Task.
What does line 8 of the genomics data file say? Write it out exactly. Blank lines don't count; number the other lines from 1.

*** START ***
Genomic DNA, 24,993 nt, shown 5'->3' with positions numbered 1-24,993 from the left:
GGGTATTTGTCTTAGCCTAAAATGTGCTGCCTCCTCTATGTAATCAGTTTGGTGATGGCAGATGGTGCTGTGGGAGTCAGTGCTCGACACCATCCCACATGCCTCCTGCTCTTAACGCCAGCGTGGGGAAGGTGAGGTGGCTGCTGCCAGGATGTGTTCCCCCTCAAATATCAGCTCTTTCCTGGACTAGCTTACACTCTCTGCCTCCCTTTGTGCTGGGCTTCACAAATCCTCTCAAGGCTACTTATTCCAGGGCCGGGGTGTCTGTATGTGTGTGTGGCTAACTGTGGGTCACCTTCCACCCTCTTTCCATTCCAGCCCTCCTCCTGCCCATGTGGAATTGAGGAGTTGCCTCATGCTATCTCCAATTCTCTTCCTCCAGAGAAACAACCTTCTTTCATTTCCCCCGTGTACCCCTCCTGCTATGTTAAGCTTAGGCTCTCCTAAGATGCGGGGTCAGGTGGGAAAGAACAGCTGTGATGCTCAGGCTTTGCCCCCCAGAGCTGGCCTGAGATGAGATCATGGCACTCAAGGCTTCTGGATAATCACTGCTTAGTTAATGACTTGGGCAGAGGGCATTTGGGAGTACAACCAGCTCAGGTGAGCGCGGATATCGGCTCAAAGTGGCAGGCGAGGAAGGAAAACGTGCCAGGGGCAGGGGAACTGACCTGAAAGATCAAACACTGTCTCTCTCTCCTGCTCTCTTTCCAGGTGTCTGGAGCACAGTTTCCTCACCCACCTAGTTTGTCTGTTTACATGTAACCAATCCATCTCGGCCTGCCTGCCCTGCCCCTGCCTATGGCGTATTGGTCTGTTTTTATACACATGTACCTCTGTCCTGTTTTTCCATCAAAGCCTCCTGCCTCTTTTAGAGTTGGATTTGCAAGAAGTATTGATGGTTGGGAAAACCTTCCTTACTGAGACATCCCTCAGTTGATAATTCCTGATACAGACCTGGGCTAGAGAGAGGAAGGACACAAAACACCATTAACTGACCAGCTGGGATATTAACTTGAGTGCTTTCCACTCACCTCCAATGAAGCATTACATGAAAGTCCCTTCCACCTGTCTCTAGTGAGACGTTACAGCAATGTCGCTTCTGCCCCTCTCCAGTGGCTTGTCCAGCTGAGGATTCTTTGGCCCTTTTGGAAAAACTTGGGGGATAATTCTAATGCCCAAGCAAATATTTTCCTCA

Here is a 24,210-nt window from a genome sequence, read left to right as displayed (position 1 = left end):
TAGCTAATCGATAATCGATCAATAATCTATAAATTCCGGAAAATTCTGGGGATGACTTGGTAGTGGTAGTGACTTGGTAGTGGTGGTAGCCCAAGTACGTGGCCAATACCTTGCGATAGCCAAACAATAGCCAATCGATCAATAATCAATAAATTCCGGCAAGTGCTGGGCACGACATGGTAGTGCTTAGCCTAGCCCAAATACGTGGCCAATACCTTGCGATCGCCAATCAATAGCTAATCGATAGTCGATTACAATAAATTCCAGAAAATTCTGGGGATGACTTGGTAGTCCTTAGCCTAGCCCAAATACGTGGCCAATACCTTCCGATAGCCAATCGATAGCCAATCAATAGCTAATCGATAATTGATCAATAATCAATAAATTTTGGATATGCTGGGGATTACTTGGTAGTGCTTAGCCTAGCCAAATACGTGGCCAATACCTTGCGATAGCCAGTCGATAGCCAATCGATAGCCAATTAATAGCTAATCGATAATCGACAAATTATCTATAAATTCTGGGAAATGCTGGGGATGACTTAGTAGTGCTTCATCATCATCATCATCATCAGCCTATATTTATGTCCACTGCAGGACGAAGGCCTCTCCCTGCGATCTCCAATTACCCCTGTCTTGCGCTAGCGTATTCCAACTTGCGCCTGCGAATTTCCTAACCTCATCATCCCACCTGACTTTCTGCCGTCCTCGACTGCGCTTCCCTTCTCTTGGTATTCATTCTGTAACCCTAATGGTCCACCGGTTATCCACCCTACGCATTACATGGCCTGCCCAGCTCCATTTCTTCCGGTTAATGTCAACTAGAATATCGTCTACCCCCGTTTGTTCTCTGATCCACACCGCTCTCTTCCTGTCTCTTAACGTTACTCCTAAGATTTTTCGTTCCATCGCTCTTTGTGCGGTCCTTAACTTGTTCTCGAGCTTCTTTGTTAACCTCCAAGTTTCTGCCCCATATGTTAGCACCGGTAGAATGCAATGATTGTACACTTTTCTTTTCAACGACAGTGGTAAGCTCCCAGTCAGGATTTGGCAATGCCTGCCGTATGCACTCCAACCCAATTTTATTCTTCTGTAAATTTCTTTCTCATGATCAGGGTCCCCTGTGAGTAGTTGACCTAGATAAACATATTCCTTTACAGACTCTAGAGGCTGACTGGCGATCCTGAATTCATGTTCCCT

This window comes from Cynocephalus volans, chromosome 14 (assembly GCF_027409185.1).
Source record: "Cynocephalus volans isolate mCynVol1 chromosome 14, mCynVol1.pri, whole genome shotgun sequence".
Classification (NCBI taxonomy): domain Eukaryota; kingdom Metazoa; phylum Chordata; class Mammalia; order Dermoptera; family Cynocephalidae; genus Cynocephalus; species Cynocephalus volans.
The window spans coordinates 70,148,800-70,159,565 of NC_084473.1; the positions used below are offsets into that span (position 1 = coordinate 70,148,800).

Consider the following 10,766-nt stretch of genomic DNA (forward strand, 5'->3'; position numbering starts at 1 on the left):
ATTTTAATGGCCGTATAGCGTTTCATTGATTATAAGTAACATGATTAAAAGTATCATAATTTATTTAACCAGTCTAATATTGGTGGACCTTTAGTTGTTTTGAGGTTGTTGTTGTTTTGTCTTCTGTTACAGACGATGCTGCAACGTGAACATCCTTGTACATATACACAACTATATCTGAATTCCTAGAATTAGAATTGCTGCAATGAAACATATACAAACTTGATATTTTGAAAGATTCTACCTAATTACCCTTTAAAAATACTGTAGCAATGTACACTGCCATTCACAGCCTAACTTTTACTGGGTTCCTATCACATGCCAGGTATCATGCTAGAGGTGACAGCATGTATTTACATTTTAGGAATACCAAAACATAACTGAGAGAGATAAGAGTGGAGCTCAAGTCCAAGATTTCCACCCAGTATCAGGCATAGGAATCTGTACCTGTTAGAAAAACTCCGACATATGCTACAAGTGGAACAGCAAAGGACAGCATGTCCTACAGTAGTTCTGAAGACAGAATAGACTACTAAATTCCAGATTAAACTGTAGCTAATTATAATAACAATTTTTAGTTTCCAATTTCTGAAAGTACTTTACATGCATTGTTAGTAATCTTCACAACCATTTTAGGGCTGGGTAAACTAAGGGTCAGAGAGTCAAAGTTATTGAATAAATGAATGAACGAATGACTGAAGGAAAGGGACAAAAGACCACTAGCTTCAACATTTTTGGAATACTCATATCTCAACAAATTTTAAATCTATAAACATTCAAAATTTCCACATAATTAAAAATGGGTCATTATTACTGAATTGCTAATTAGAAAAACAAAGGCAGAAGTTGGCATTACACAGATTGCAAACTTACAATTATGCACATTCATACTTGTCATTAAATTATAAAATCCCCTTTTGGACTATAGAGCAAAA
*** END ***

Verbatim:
The window spans coordinates 70,148,800-70,159,565 of NC_084473.1; the positions used below are offsets into that span (position 1 = coordinate 70,148,800).